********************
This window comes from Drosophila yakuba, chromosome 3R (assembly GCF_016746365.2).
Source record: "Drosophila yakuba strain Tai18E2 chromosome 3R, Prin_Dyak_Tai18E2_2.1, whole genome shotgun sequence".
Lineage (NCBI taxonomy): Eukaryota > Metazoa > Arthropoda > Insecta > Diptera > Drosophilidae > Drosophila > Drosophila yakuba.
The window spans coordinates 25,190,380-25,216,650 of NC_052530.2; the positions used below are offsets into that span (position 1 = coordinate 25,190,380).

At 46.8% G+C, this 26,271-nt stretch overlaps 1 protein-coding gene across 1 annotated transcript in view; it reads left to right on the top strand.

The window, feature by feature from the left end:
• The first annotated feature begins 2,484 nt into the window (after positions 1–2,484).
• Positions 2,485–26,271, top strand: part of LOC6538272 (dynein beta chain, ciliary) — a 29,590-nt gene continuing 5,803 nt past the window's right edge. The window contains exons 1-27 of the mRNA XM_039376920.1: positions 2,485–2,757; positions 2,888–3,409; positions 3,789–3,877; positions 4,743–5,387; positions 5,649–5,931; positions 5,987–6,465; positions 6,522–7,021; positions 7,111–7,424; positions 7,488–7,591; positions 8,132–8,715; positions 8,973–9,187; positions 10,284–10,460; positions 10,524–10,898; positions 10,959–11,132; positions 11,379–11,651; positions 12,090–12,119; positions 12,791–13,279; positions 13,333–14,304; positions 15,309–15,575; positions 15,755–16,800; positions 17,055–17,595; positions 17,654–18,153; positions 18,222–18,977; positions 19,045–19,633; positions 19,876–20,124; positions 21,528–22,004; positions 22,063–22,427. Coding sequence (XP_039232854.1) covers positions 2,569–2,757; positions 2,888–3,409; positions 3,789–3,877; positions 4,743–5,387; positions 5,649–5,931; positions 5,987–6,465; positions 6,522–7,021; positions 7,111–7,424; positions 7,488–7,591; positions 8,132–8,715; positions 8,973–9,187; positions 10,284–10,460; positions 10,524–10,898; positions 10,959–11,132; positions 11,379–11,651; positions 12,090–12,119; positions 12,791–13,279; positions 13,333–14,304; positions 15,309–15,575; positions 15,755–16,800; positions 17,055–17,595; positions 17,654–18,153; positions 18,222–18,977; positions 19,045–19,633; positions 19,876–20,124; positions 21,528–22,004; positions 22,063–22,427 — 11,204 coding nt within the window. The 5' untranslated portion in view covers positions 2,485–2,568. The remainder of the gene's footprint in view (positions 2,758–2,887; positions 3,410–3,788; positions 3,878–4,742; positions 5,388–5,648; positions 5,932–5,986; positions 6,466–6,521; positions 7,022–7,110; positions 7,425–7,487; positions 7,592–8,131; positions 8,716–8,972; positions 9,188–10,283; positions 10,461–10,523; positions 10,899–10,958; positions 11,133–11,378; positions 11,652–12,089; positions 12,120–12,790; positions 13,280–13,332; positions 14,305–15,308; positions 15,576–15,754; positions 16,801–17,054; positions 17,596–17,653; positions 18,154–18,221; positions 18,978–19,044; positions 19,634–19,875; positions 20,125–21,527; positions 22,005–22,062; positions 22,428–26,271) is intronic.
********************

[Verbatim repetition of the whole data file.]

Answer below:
This window comes from Drosophila yakuba, chromosome 3R (assembly GCF_016746365.2).
Source record: "Drosophila yakuba strain Tai18E2 chromosome 3R, Prin_Dyak_Tai18E2_2.1, whole genome shotgun sequence".
Lineage (NCBI taxonomy): Eukaryota > Metazoa > Arthropoda > Insecta > Diptera > Drosophilidae > Drosophila > Drosophila yakuba.
The window spans coordinates 25,190,380-25,216,650 of NC_052530.2; the positions used below are offsets into that span (position 1 = coordinate 25,190,380).

At 46.8% G+C, this 26,271-nt stretch overlaps 1 protein-coding gene across 1 annotated transcript in view; it reads left to right on the top strand.

The window, feature by feature from the left end:
• The first annotated feature begins 2,484 nt into the window (after positions 1–2,484).
• Positions 2,485–26,271, top strand: part of LOC6538272 (dynein beta chain, ciliary) — a 29,590-nt gene continuing 5,803 nt past the window's right edge. The window contains exons 1-27 of the mRNA XM_039376920.1: positions 2,485–2,757; positions 2,888–3,409; positions 3,789–3,877; positions 4,743–5,387; positions 5,649–5,931; positions 5,987–6,465; positions 6,522–7,021; positions 7,111–7,424; positions 7,488–7,591; positions 8,132–8,715; positions 8,973–9,187; positions 10,284–10,460; positions 10,524–10,898; positions 10,959–11,132; positions 11,379–11,651; positions 12,090–12,119; positions 12,791–13,279; positions 13,333–14,304; positions 15,309–15,575; positions 15,755–16,800; positions 17,055–17,595; positions 17,654–18,153; positions 18,222–18,977; positions 19,045–19,633; positions 19,876–20,124; positions 21,528–22,004; positions 22,063–22,427. Coding sequence (XP_039232854.1) covers positions 2,569–2,757; positions 2,888–3,409; positions 3,789–3,877; positions 4,743–5,387; positions 5,649–5,931; positions 5,987–6,465; positions 6,522–7,021; positions 7,111–7,424; positions 7,488–7,591; positions 8,132–8,715; positions 8,973–9,187; positions 10,284–10,460; positions 10,524–10,898; positions 10,959–11,132; positions 11,379–11,651; positions 12,090–12,119; positions 12,791–13,279; positions 13,333–14,304; positions 15,309–15,575; positions 15,755–16,800; positions 17,055–17,595; positions 17,654–18,153; positions 18,222–18,977; positions 19,045–19,633; positions 19,876–20,124; positions 21,528–22,004; positions 22,063–22,427 — 11,204 coding nt within the window. The 5' untranslated portion in view covers positions 2,485–2,568. The remainder of the gene's footprint in view (positions 2,758–2,887; positions 3,410–3,788; positions 3,878–4,742; positions 5,388–5,648; positions 5,932–5,986; positions 6,466–6,521; positions 7,022–7,110; positions 7,425–7,487; positions 7,592–8,131; positions 8,716–8,972; positions 9,188–10,283; positions 10,461–10,523; positions 10,899–10,958; positions 11,133–11,378; positions 11,652–12,089; positions 12,120–12,790; positions 13,280–13,332; positions 14,305–15,308; positions 15,576–15,754; positions 16,801–17,054; positions 17,596–17,653; positions 18,154–18,221; positions 18,978–19,044; positions 19,634–19,875; positions 20,125–21,527; positions 22,005–22,062; positions 22,428–26,271) is intronic.